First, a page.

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(especially of a house or vehicle) in a state of severe disrepair:‘a ramshackle cottage’
tumbledown, dilapidated, derelict, ruinous, falling to pieces, decrepit, neglected, gone to rack and ruin, run down, crumbling, decaying, disintegrating, rickety, shaky, unsteady, broken down, unsound, unsafeshambly, geriatricshackyrumptyView synonyms
- ‘I was living in a ramshackle house that had been given an unenthusiastic upgrade.’
- ‘Deep gullies run between the ramshackle dirt houses carrying away sewage in the open.’
- ‘Just upstream, behind a clump of trees rose a ramshackle spire; standing in dignified disrepair.’
- ‘They are renting a remote, ramshackle house near the coast for the summer.’
- ‘The action of the play takes place in a remote ramshackle beach house built on sand dunes.’
- ‘The Blunt family home was a large, ramshackle house with an untended and brambly garden.’
- ‘When I was a small child, we lived in a ramshackle house with an old pressed tin roof.’
- ‘It is at his ramshackle house that the game takes place, with Nora filling the men's glasses from time to time.’
- ‘Instead of fleeing he walked right into the house next door and calmly walked into a ramshackle apartment he had hired there.’
- ‘Off to one side was a gray, derelict, ramshackle house that looked ready to fall down.’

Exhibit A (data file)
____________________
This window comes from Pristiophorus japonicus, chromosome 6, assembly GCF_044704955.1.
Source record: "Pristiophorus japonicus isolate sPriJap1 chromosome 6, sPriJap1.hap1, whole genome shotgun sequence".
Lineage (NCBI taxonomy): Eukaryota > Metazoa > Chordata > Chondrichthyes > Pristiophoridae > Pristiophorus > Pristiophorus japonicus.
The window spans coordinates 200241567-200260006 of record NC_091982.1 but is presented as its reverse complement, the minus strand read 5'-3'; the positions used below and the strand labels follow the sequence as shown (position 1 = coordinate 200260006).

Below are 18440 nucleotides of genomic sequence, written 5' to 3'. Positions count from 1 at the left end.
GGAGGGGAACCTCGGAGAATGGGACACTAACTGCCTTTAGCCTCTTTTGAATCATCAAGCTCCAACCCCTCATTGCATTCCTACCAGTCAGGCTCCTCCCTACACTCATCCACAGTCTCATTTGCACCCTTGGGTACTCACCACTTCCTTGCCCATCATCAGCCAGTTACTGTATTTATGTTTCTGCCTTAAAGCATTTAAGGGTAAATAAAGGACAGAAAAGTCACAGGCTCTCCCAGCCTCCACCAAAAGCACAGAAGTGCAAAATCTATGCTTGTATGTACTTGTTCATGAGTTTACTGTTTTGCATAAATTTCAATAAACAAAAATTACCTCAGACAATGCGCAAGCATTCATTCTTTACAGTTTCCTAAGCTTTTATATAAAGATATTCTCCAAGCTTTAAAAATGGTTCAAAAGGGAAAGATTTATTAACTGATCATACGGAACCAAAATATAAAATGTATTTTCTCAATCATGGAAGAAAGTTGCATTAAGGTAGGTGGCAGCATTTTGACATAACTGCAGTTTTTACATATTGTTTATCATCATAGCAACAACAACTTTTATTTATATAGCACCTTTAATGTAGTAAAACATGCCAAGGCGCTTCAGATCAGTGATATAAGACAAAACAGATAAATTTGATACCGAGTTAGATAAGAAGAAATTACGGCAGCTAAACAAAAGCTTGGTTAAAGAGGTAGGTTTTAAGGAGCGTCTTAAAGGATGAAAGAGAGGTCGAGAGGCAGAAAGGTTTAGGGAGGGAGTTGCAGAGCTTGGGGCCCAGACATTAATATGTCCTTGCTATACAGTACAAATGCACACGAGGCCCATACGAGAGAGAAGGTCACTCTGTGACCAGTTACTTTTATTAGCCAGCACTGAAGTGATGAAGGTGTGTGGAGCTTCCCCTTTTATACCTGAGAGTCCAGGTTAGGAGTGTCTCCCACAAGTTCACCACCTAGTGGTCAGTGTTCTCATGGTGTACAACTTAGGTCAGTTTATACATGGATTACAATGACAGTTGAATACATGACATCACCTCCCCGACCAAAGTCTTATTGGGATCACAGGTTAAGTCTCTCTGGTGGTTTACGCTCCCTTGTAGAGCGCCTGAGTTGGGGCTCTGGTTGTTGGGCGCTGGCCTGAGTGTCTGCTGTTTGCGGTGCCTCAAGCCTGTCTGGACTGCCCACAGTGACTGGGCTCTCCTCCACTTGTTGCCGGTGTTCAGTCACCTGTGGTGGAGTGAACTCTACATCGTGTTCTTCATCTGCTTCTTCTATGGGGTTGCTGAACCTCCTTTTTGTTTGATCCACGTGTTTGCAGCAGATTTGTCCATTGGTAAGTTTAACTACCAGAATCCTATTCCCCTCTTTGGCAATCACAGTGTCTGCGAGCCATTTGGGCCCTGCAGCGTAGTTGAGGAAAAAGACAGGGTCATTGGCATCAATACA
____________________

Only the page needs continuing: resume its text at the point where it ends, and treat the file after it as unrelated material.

- ‘Then a bit of back road took us past ramshackle sheds and the gilded gates of Cawton Cottage, which is huge and not a cottage.’
- ‘The soldier entered the ramshackle beach house, which lay apart from the main camp of tents.’
- ‘Wide expanses of countryside are uninhabited save for the occasional ramshackle farmhouse.’
- ‘Beyond the fence is an apparently ramshackle dwelling with a sagging roof and peeling white pigment on the sides.’
- ‘Most of the houses in the settlement still had ramshackle wooden or corrugated iron structures in their backyards.’
- ‘Here I was in this tiny ramshackle village, St Paul's, the complete antithesis of the metropolis.’
- ‘The Main was little more than a ramshackle row of sausage-sandwich delis with butchered animals in the window.’
- ‘I reached his ramshackle lean-to, promptly leaned against my usual beam and opened the folded papers.’
- ‘Lewis Blayse lives alone in a ramshackle house in the country.’
- ‘A makeshift wooden bridge is the only access to the ramshackle dwelling leading from the road.’
Early 19th century (originally dialect in the sense ‘irregular, disorderly’): alteration of earlier ramshackled, altered form of obsolete ransackled ‘ransacked’.
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